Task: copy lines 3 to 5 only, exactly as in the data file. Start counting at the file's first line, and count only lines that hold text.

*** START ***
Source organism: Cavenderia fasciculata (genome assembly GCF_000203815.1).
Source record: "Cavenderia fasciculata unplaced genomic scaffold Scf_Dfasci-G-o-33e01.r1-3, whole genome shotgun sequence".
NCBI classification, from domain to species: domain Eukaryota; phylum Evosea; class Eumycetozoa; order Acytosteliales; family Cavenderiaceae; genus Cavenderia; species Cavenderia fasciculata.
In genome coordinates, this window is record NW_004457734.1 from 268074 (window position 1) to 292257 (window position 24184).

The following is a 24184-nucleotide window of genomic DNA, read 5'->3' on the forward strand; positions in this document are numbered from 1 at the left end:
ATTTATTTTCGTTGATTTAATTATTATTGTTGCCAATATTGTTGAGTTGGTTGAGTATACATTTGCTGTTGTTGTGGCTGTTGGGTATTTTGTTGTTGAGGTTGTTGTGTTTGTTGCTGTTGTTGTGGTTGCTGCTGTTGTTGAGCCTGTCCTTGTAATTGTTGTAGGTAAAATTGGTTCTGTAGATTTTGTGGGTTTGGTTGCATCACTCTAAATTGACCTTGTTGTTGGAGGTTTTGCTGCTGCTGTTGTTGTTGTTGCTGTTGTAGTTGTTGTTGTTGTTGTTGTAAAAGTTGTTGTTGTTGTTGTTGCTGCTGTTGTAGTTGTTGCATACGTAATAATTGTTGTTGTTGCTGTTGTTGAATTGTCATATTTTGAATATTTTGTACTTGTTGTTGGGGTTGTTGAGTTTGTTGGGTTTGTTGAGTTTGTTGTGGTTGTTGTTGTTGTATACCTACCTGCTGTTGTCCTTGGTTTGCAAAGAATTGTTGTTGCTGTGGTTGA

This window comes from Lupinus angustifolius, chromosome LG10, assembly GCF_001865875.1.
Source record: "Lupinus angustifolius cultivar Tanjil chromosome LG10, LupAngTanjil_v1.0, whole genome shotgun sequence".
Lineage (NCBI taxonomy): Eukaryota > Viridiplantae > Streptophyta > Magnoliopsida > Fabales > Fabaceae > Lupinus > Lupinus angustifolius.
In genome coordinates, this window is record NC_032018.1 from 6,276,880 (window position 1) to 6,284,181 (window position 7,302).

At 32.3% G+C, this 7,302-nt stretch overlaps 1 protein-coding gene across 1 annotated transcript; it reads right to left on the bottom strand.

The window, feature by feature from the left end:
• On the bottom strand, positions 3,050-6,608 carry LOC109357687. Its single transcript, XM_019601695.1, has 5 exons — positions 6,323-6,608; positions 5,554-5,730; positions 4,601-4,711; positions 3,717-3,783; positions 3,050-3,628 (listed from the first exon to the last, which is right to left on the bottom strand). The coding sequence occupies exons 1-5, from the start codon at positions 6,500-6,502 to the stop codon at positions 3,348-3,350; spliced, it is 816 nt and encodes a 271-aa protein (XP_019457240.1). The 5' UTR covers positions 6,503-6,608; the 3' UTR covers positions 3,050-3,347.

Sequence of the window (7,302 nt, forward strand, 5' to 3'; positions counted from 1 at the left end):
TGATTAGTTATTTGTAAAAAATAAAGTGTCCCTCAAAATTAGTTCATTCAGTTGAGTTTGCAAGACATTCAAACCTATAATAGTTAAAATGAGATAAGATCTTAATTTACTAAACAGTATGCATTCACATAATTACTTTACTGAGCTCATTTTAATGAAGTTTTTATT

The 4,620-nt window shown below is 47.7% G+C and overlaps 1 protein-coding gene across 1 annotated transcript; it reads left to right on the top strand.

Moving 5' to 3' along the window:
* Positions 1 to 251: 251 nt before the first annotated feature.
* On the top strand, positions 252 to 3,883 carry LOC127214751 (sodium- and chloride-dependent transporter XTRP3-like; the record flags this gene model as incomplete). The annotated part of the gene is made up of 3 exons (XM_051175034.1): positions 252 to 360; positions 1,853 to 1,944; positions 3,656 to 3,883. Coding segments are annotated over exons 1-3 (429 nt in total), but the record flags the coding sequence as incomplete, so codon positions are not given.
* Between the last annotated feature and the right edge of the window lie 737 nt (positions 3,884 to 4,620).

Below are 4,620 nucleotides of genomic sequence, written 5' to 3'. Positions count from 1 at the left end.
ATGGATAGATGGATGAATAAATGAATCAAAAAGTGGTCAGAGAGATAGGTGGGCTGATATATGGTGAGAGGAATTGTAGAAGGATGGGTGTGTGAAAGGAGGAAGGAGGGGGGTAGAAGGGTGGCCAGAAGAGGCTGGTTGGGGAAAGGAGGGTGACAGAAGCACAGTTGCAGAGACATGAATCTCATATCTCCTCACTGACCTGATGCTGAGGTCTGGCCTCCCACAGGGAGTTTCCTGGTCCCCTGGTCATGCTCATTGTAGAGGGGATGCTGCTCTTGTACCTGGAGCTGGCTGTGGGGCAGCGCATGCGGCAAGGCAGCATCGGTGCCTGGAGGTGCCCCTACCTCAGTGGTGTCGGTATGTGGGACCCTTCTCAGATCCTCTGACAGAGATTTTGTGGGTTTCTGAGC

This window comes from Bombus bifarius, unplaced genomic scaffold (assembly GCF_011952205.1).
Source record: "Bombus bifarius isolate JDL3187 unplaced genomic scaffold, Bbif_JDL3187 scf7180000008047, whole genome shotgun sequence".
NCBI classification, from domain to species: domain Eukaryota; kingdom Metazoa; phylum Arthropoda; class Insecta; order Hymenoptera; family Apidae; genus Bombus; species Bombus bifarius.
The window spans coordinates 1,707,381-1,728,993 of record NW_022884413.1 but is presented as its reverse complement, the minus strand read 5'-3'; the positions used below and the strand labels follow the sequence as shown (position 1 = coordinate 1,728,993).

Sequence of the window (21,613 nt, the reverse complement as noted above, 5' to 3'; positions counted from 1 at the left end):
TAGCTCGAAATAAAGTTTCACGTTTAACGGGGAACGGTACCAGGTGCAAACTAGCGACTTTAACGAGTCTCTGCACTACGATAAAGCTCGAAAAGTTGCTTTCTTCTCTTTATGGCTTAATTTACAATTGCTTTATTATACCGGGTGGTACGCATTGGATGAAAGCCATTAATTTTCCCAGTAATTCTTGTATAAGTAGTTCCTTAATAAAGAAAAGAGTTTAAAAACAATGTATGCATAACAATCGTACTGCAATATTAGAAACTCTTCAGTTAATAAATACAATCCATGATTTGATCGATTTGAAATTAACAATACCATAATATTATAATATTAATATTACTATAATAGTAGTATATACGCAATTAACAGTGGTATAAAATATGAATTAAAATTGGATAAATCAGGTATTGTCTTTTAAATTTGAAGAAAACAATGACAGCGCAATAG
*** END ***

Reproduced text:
NCBI classification, from domain to species: domain Eukaryota; phylum Evosea; class Eumycetozoa; order Acytosteliales; family Cavenderiaceae; genus Cavenderia; species Cavenderia fasciculata.
In genome coordinates, this window is record NW_004457734.1 from 268074 (window position 1) to 292257 (window position 24184).

The following is a 24184-nucleotide window of genomic DNA, read 5'->3' on the forward strand; positions in this document are numbered from 1 at the left end: